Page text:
At first glance you’d be forgiven for not seeing any connective tissue between Suicide Squad and Don’t Think Twice, writer/director Mike Birbiglia’s sophomore film about a close-knit improv group in New York City. But one of them proves the other.
Don’t Think Twice is something of an artisanal time bomb. The writing and acting set up the report of its cast of characters – their social dynamics, their personal histories, their wildest dreams and deepest insecurities – with precision, like so many little trip wires being wound around dangerous powders, lying in wait in full view of the audience.
And then the inevitable big red button.
One of the group gets called up to the big leagues and is cast on the equivalent of Saturday Night Live. From there, though the audience might not know exactly how much time is on the clock, it’s plain, and painful, to see that the wires have been tripped and things are about to get explosively real.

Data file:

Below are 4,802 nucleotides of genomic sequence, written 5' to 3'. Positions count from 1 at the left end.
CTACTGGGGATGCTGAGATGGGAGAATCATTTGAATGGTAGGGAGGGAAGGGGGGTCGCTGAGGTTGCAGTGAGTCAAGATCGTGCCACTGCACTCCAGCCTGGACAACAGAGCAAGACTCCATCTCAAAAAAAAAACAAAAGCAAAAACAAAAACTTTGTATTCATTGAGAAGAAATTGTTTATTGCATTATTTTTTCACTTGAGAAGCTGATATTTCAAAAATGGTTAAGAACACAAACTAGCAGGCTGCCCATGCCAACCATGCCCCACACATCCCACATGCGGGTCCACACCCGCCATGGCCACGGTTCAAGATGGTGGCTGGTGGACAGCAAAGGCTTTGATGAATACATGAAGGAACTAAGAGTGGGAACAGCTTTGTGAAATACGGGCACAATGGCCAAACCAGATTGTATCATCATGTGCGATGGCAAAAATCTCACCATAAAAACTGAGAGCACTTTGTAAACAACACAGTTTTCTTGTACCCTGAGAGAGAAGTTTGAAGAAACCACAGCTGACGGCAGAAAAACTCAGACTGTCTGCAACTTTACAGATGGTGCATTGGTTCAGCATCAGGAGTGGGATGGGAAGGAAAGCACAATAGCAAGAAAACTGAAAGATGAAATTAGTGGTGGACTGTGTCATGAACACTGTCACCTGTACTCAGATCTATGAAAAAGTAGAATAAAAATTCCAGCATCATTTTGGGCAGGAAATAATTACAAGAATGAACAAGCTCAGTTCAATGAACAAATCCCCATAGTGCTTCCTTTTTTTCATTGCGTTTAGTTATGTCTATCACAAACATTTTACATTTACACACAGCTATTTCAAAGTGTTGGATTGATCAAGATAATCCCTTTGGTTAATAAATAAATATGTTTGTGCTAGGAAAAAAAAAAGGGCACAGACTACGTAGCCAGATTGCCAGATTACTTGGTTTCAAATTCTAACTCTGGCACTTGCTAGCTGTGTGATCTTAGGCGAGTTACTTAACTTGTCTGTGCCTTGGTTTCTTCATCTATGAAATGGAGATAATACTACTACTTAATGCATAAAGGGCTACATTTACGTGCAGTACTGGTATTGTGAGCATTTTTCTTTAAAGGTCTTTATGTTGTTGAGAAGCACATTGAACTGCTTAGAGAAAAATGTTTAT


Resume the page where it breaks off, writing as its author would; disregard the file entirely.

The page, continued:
What follows is an uncomfortable, upsetting exploration of success and failure. Don’t Think Twice doesn’t stop at asking whether or not someone else’s success constitutes your own failure, it asks whether someone’s success constitutes success at all.
As of this writing Suicide Squad has made $730,000,000.
As of this writing Suicide Squad has a Metascore of 40%.
If you can’t definitively assess the success or failure of something as vapid as a summer blockbuster how can anyone ever hope to gauge the success or failure of a life?
Without spoiling anything, when the credits rolled there wasn’t a character in Don’t Think Twice I’d consider The Winner any more than there was one I could deem The Loser. Ultimately, Birbiglia gives us a movie that dares to define its characters not by the success or failure of their pursuits, but by the vigor of the pursuer and the nature of the pursued.
Don’t Think Twice is a film for anyone who’s ever hoped to achieve anything anyone else ever also hoped to do.